5] I wish someone told that it’s okay to make mistakes…because those mistakes sharpen your character…especially when you can forgive yourself and others for their mistakes. I definitely have learned to widen my margin for error…and to widen the margin for error in others. In all comes down to compassion and humility, really.
Which tips would you recommend to your colleagues in your industry to help them to thrive and not “burn out”?
I tell this to everyone who asks in any profession, but especially the creative field: The best thing you can do for your career is to live your life…because in the living of your life, you gain experience…experience that you can incorporate into your writing…whether you write books, essays, teleplays, screenplays, whatever.
But it’s also important to live your life because you have to balance. The 24/7 work-week doesn’t work. And what good is your work going to do your life if you work yourself to death?
You are a person of enormous influence. If you could inspire a movement that would bring the most amount of good to the most amount of people, what would that be? You never know what your idea can trigger. 🙂
I’d call that movement THE MOVEMENT OF LOVING-KINDNESS AND FORGIVENESS AND MOVING GRACEFULLY THROUGH LIFE WITH COMPASSION AND UNDERSTANDING. That’s a big-title but it says it all.
People are always describing their talents as a writer, a singer, a dancer, a candlestick maker, or the like. But a person’s truest talents have to do with their compassion, their ability to forgive…to listen…to understand. Those are the real talents…that, many times, go unutilized. So, I would like to change that if I could…or least contribute to that change in some way. And the MOVEMENT that I explained I guess is a good place to start.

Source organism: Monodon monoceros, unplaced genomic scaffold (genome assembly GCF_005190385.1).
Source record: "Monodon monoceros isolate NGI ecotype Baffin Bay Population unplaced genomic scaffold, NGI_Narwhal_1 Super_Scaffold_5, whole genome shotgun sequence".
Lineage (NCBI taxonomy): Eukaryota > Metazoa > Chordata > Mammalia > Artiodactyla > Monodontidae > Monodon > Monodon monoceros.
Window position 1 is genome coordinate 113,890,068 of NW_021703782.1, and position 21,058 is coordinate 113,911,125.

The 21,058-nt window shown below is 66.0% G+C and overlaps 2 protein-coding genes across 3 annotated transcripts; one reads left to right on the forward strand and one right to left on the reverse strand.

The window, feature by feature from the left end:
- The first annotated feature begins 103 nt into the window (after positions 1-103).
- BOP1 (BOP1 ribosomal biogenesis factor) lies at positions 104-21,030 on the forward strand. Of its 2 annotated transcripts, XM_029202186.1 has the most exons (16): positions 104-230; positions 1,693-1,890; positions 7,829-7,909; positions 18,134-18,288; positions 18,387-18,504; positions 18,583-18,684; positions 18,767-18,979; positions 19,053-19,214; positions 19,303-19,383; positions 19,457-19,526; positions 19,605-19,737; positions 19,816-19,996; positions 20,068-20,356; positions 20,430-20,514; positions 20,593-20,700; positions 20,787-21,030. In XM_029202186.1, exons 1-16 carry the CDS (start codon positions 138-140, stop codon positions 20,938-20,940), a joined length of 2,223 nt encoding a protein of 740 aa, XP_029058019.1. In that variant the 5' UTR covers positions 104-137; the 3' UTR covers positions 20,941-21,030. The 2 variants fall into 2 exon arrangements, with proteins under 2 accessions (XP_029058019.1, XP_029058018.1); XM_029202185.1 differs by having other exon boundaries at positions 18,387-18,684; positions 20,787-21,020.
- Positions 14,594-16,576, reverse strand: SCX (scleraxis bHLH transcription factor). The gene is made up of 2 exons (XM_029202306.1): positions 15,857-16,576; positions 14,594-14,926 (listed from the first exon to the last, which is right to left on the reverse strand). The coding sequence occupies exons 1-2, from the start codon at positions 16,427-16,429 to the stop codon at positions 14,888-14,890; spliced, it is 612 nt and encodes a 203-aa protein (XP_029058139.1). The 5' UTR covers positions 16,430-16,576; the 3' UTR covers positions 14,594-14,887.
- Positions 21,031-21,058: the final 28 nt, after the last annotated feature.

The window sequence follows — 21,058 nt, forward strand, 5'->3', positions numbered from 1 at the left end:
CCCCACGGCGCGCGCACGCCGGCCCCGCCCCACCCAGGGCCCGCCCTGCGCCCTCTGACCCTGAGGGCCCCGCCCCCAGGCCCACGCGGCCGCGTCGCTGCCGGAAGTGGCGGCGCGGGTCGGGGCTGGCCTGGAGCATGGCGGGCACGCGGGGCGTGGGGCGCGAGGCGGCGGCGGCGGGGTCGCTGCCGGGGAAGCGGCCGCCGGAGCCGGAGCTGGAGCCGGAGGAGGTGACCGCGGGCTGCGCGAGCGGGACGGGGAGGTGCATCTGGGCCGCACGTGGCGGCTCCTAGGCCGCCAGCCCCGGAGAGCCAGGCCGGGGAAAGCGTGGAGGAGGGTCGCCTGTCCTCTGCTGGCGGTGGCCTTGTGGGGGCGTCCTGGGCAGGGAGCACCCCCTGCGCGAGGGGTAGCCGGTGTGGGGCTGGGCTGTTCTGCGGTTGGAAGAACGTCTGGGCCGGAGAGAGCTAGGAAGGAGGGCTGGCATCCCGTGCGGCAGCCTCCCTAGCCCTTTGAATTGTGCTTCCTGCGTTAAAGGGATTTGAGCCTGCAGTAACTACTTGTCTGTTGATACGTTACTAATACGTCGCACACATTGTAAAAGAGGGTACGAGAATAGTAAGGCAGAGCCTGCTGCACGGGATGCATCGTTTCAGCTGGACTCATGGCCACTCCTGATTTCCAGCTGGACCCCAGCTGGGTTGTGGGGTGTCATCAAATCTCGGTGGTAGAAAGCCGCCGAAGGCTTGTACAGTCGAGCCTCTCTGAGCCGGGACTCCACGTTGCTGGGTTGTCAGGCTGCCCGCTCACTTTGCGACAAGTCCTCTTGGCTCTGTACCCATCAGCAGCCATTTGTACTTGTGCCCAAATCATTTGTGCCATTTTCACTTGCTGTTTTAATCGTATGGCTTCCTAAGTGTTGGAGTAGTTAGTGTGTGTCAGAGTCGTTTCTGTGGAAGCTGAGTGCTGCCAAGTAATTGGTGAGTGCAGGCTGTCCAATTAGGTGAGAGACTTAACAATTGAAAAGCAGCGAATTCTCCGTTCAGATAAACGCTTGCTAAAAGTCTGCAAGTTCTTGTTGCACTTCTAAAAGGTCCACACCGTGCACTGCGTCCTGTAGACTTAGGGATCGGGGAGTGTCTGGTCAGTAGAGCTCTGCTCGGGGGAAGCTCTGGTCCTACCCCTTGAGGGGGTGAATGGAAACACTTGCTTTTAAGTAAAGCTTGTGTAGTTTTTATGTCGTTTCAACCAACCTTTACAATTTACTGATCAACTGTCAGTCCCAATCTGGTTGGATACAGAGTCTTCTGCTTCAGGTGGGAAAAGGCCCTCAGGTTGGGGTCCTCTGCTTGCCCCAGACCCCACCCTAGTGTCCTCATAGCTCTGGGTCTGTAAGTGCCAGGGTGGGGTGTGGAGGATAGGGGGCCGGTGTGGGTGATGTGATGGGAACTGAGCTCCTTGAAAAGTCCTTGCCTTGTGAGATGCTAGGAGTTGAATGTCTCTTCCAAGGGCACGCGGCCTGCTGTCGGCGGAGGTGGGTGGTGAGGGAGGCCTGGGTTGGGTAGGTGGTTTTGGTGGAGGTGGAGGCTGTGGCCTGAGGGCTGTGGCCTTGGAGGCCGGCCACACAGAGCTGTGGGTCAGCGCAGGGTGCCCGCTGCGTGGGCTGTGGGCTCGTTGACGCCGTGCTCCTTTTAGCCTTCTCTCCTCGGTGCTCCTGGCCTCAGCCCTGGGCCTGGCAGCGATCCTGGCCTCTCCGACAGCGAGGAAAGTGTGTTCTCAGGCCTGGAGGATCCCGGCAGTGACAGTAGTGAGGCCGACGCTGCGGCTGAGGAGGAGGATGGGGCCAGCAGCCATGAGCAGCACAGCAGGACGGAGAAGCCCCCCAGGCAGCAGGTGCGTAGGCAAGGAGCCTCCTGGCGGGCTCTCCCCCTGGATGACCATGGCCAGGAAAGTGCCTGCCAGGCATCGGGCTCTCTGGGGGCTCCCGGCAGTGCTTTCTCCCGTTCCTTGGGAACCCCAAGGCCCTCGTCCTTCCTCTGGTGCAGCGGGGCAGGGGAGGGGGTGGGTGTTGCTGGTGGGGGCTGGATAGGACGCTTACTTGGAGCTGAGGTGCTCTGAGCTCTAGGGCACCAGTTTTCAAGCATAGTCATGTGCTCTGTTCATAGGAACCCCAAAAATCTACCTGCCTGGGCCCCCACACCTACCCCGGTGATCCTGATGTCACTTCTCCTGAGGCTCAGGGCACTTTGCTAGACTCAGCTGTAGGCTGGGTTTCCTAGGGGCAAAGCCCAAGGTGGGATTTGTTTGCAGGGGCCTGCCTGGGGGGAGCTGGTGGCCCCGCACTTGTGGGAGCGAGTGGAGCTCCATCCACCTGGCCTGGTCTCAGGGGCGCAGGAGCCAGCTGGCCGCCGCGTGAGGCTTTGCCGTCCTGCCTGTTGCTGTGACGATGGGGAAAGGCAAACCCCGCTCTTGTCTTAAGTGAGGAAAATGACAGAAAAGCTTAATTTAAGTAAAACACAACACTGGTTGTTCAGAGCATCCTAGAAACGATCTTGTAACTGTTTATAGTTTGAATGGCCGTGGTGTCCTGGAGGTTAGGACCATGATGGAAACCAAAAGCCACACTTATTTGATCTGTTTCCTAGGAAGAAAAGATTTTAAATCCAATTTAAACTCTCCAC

None of us are able to achieve success without some help along the way. Is there a particular person who you are grateful towards who helped get you to where you are? Can you share a story about that?
Oh, my gosh…countless many through my life. So, so many…my beautiful parents, Herbert Pompeii Pilato and Frances Turri Pilato…they gave me so much foundation for loving-kindness. My sister Pamela Mastrosimone who has been my Number One Cheerleader from birth. So many friends and colleagues who have helped me, who I have depended on in countless, numerous ways. If it’s one thing I’ve learned, no one makes it on their own in this world, and I certainly haven’t done it all by myself, that’s for sure. I am indebted to several individuals…and they all knew who they are…and I love each of them, dearly.
Can you please give us your favorite “Life Lesson Quote”? Can you share how that was relevant to you in your life?
I’ve give you two, and they were from my dad: “It’s all nice when it’s it new” and “Anything tastes good when you’re hungry.”
We are very blessed that some very prominent names in Business, VC funding, Sports, and Entertainment read this column. Is there a person in the world, or in the US with whom you would love to have a private breakfast or lunch with, and why? He or she might just see this if we tag them.
Truly? Reba McEntire. That beautiful human being has so much talent in so many ways…that it just oozes out her. She’s got the singing…the acting…the music. The songs. The TV show, Reba, which to me, remains the last great family TV sitcom that was ever made. For that reason alone I would love to sit with her and to thank her for all the joy she has brought and continues to bring to the world…with her gifts. But more than anything, she seems already part of that MOVEMENT of kindness I mentioned. She knows that our truest talents belong under the umbrella of humanity.
How can our readers follow you online?
I’m all over social media sites like Facebook, Instagram, YouTube, and LinkedIn and the like. I have my “UpBeat! News with Herbie J Pilato” newsletter. And then there’s my main website, HerbieJPilato.com. Or just Google “Herbie J Pilato,” and something happy should pop-up!
This was very meaningful, thank you so much! We wish you continued success!
Blessings to you — and thank you!
Herbie J. Pilato On The 5 Things You Need To Create A Highly Successful Career in TV and Film was originally published in Authority Magazine on Medium, where people are continuing the conversation by highlighting and responding to this story.